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The Casserole Dish Manifesto

January 31st, 2014 Posted in Faith and Life

Well, I’d intended for any manifestos I write to be published well after my death, if not to spare my children the embarrassment, then to avert desecration of my grave. In grad school I learned, by way of a miserable course of study in econometrics, the word “orthogonal.” In two-dimensional space, it refers to lines at right angles. In statistics, we use it to refer to sets of values that do not overlap. It’s a word I like to trot out in business meetings sometimes, when I’m feeling especially resentful or arrogant, because it’s fancier than saying: “these things have nothing in common.”

“I believe the items we’re covering in our slide presentations are orthogonal, Bob.” See how fancy that sounds?

The point is, I want to acknowledge what you probably intuited long ago, which is that my views on faith, God, politics, and the proper way to drink bourbon are at odds with Popular Opinion. My views, you might say, are orthogonal to those of the Opinion Makers and Fashion Mavens and Thought Leaders.

I think, however, there may be some common ground, if not shared by they and I, then perhaps by you and I. Thus, my Casserole Dish Manifesto. It’s not a full-on manifesto; it’s more of a manifesto preface. At most it’s a manifestella. Here’s an excerpt:

This is not a brief against any particular ideology, mind you. I’m talking about the whole damned lot of them. Communal property and pure democracy? Extol their virtues when the final few occupants of the family cookie jar are all that stands between you and a full-on Jack Nicholson redrum here’s Johnny meltdown. Or when every one of your kids believes he should have a vote regarding supper. Sometimes Mel Brooks is right: “It’s good to be the king.”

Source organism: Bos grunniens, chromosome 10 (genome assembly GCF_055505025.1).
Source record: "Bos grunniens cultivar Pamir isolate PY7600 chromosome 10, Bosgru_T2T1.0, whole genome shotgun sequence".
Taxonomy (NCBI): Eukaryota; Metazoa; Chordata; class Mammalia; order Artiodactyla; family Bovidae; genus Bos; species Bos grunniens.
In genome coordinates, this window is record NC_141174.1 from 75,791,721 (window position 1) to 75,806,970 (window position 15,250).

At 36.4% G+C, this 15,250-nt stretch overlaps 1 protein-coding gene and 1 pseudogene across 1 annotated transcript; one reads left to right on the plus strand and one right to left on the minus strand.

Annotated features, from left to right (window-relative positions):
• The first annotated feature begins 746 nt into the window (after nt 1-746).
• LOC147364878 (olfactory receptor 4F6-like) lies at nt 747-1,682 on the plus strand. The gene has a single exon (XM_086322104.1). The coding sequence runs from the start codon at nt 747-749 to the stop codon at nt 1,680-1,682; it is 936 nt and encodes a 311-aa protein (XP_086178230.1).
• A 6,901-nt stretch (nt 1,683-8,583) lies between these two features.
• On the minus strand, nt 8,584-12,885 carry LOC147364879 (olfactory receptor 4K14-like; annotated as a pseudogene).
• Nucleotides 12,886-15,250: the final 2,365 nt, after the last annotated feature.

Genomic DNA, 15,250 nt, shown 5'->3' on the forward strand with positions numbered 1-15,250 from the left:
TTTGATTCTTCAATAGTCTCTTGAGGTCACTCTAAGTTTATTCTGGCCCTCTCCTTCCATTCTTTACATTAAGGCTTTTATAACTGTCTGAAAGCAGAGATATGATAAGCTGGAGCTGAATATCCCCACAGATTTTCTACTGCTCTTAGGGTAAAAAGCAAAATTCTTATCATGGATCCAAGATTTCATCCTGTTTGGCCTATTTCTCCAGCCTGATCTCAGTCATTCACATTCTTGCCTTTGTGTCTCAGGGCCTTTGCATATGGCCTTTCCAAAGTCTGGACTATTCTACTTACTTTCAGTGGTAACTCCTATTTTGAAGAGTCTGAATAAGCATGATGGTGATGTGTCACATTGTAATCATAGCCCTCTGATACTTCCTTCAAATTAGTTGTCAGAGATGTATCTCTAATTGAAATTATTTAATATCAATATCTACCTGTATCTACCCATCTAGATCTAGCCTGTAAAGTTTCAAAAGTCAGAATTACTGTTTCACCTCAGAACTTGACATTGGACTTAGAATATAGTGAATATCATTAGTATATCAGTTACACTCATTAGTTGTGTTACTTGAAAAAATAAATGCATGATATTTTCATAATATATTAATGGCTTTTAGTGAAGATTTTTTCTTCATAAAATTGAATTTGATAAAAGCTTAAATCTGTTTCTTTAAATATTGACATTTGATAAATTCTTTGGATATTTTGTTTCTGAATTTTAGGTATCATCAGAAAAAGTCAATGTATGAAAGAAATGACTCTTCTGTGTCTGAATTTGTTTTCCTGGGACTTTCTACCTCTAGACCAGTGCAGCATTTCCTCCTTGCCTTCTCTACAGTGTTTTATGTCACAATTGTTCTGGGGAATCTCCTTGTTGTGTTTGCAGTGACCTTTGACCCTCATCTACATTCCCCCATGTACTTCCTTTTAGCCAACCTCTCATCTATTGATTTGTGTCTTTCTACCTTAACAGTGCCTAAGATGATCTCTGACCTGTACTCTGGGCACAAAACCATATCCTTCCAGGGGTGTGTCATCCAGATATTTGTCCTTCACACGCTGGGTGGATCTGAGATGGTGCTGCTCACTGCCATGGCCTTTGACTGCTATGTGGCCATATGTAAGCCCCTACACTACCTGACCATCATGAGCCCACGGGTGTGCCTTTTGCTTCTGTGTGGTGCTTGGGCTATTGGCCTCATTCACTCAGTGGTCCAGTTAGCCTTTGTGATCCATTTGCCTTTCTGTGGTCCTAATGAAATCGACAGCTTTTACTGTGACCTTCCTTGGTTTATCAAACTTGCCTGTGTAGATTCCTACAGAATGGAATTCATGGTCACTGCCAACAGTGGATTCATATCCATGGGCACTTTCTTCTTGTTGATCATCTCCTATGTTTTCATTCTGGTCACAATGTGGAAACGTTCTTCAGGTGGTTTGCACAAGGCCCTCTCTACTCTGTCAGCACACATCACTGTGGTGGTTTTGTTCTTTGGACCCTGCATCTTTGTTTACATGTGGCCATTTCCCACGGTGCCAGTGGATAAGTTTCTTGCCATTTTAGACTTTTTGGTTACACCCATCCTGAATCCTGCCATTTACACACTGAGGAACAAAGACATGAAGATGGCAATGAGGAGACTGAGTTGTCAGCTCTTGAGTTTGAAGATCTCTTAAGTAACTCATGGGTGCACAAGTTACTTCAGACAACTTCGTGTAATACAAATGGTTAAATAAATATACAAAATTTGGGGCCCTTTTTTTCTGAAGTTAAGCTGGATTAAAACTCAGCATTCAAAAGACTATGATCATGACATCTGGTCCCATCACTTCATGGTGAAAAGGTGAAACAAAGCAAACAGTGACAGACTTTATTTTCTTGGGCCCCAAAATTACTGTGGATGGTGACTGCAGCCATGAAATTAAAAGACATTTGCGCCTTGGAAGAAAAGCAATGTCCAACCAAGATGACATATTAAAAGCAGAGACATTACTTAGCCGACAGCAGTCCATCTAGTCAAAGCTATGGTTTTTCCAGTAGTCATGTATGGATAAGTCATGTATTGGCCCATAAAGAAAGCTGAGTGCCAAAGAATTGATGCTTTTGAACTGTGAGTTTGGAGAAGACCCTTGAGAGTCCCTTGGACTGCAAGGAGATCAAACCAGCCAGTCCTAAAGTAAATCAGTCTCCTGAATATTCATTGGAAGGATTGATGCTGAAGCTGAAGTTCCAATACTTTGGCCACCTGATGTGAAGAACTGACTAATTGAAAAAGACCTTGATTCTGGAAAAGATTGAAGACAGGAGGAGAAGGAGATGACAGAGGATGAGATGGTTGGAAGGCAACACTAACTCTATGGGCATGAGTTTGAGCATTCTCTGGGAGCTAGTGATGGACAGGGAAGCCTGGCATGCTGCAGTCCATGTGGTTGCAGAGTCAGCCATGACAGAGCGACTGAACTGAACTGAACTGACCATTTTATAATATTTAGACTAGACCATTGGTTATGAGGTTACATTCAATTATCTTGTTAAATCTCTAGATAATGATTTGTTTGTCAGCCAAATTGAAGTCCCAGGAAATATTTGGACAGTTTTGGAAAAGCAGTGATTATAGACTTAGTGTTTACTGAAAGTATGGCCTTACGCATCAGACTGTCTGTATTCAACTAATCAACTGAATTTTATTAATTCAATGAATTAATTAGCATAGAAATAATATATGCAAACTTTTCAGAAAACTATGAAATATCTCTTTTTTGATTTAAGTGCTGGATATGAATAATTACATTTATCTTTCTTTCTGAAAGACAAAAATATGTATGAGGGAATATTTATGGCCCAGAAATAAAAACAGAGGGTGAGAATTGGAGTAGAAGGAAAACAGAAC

Self-reliance and every man for himself? I don’t think so. These kids are breaking me financially, mentally, and physically. They’re going to owe me when I’m old, which, at the current rate of disintegration, should be any day now.

I suspect that for every neatly posited maxim about The Way Things Ought To Be, there is an equal and opposite force lurking in one of life’s ambushes. Once you set yourself to the hard labor of civilizing some humans, or caring for the wounded and broken, or battling for your own life against a disease that clamps onto you like a hungry animal, you find that an ideology—while it may be true and historically determinative and profoundly insightful about the destiny of mankind—just isn’t relevant to your life in this moment—which is all your life is and will ever be: this moment and what you do within it.

You can read the rest here.